Understanding water quality is not so much about measuring what
is in the water as understanding the effects on living things.
Which species are missing from a given area of Puget Sound, and
what killed them off?
Biological monitoring has been around for a long time, but we
may be entering a new phase of exploration in which we begin to
connect the dots between what takes place on the land, how
chemicals and nutrients get into the water, and what that means for
every creature struggling to survive.
We have some brilliant people working on this problem in the
Puget Sound region. I would like to thank everyone who has helped
me gain a better understanding of these issues, as I attempt to
explain these complexities in my stories.
While I was looking into the sediment story, Maggie Dutch of
Ecology’s sediment monitoring team introduced me to a huge number
of benthic invertebrates. In a blog she calls
“Eyes Under Puget Sound,” she talks about the monitoring
program and offers a slideshow of some of the bottom creatures. See
Washington state now has an official state oyster, thanks to the
lobbying efforts of 14-year-old Claire Thompson, who raised the
prominence of the Olympia oyster as part as a school project.
That’s assuming, of course, that the governor signs the bill.
The bill designating Ostrea lurida as the state oyster first
passed the Senate Feb. 13 on a 47-1 vote. It was approved March 5
in the House, 94-4, after an amendment expanded the language of the
bill to this:
“This native oyster species plays an important role in the
history and culture that surrounds shellfish in Washington state
and along the west coast of the United States. Some of the common
and historic names used for this species are Native, Western,
Shoalwater, and Olympia.”
The Senate then agreed to the amendment and passed the bill into
law today, again on a 47-1 vote. Michael Baumgartner, a Republican
from Spokane, was the only dissenting voice in the Senate.
Opponents in the House were Reps. Richard DeBolt, Chehalis; Brad
Klippert, Kennewick; Jason Overstreet, Lynden; and Rep. Elizabeth
Scott, Monroe. All are Republicans.
When Claire testified on the Senate bill in the House Government
Operations and Elections Committee, she looked toward the future.
When she testified on the earlier House version, she was looking to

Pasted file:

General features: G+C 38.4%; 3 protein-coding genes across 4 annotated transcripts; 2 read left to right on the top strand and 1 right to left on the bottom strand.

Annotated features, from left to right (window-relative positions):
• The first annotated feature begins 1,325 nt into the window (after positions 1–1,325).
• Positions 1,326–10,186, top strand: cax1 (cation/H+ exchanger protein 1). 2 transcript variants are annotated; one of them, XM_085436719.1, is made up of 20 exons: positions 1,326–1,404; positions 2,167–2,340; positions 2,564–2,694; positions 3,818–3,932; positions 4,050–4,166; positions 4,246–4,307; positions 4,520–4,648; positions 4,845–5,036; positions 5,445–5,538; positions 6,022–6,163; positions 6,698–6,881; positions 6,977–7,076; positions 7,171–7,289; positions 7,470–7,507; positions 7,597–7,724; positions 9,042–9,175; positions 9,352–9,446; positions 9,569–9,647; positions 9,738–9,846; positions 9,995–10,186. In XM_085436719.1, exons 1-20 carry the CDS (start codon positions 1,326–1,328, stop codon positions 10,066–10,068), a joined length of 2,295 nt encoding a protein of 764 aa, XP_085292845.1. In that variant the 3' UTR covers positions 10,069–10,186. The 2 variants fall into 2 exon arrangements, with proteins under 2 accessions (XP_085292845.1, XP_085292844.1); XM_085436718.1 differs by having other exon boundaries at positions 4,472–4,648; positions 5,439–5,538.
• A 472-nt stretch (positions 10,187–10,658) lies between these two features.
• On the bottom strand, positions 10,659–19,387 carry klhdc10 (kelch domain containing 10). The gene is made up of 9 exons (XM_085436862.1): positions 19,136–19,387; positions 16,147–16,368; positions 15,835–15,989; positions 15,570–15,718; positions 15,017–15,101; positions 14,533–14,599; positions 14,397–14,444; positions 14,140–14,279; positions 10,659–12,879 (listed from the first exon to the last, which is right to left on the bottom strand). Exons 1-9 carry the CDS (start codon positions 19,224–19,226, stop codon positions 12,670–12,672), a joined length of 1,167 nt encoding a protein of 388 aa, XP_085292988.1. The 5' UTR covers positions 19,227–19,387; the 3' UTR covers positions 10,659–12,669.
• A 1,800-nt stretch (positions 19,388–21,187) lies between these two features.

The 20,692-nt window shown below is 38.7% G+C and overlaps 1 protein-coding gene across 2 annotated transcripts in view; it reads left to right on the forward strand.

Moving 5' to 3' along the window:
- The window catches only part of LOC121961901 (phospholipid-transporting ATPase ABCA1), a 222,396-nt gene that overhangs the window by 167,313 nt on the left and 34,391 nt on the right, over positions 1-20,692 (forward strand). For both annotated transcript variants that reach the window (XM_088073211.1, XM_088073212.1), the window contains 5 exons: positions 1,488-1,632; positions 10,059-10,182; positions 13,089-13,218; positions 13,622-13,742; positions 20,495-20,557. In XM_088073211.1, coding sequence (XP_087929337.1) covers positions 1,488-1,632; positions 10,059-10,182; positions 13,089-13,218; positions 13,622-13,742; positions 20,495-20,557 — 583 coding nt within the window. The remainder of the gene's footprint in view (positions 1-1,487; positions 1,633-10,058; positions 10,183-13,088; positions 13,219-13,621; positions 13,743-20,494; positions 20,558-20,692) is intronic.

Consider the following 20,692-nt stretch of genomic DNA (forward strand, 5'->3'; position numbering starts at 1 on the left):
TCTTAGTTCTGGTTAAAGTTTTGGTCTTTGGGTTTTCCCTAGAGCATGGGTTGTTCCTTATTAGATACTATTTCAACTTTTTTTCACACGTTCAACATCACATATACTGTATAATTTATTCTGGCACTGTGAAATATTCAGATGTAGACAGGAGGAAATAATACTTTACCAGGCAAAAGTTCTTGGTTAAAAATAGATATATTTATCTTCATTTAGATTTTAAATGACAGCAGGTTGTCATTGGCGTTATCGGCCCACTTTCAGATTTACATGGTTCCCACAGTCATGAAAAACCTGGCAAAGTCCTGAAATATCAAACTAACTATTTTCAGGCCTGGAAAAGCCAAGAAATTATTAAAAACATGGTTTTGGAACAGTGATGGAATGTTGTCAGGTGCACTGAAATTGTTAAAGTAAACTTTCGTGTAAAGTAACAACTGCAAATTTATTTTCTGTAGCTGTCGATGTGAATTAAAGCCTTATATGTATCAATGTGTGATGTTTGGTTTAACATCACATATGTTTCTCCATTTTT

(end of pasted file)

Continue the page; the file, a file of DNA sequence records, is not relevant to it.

the past. You can hear her testimony in the viewer on this page, or
56:40 on TVW.
Here’s what she said, in part, to the House committee:
“The last time I came to testify I talked about the history of
this oyster. This time I would like to talk to you about what I
hope is the future of this oyster…
“I am only 14 and most of my life still lies ahead. To make my
future and the futures of all the kids who live around Puget Sound
better, I would like you to not only pass this bill but get as many
of these and other bivalves seeded and into the Puget Sound as
quickly as possible. This is because these oysters filter the water
and can help regulate harmful algal blooms, including the red tide.
By keeping algae down, they increase the overall oxygen content for
fish and crustaceans and all the other animals.
“In the large numbers that Puget Sound needs, these oysters can
link together to build coral-reef-like structures that provide an
ecosystem habitat of room and hiding for young sea animals and all
the kelps and sea plants that we are losing… Oyster beds this thick
keep sediments anchored and the entire Puget Sound in balance.”
Nobody was really talking about designating an official
“Washington state oyster” until 14-year-old Claire Thompson came
along. Now the state Senate has approved a bill, on a 47-1 vote, to
list the Olympia oyster as the state’s official oyster.
Claire is an eighth grader at Olympia’s
Nova School, which requires a yearlong project involving
something that students care deeply about and can make a
difference. Claire, who hopes to become a marine biologist or
oceanographer, developed a sense of history for the once-prominent
Olympia oyster, as we learned from her testimony before the Senate
Governmental Operations Committee.
The full testimony on SB
6145 falls between 40:00 and 51:00 in the
video on this page.
“Pollution near historic beds caused many closures of the
fishery and rallied the oyster farmers to fight for the earliest
pollution control regulations for clean water and cleanup,” Claire
told the committee.
Ostrea lurida, the scientific name for the Olympia
oyster, is the only native oyster to the region. The Pacific
oyster, imported from Japan in the 1920s, makes up most of the
production today, but the tiny Olympia is making a comeback as a
unique delicacy with natural ties to the region.
Claire talked about ocean acidification, caused by excess carbon
dioxide in the atmosphere, and its ongoing threat to the ecological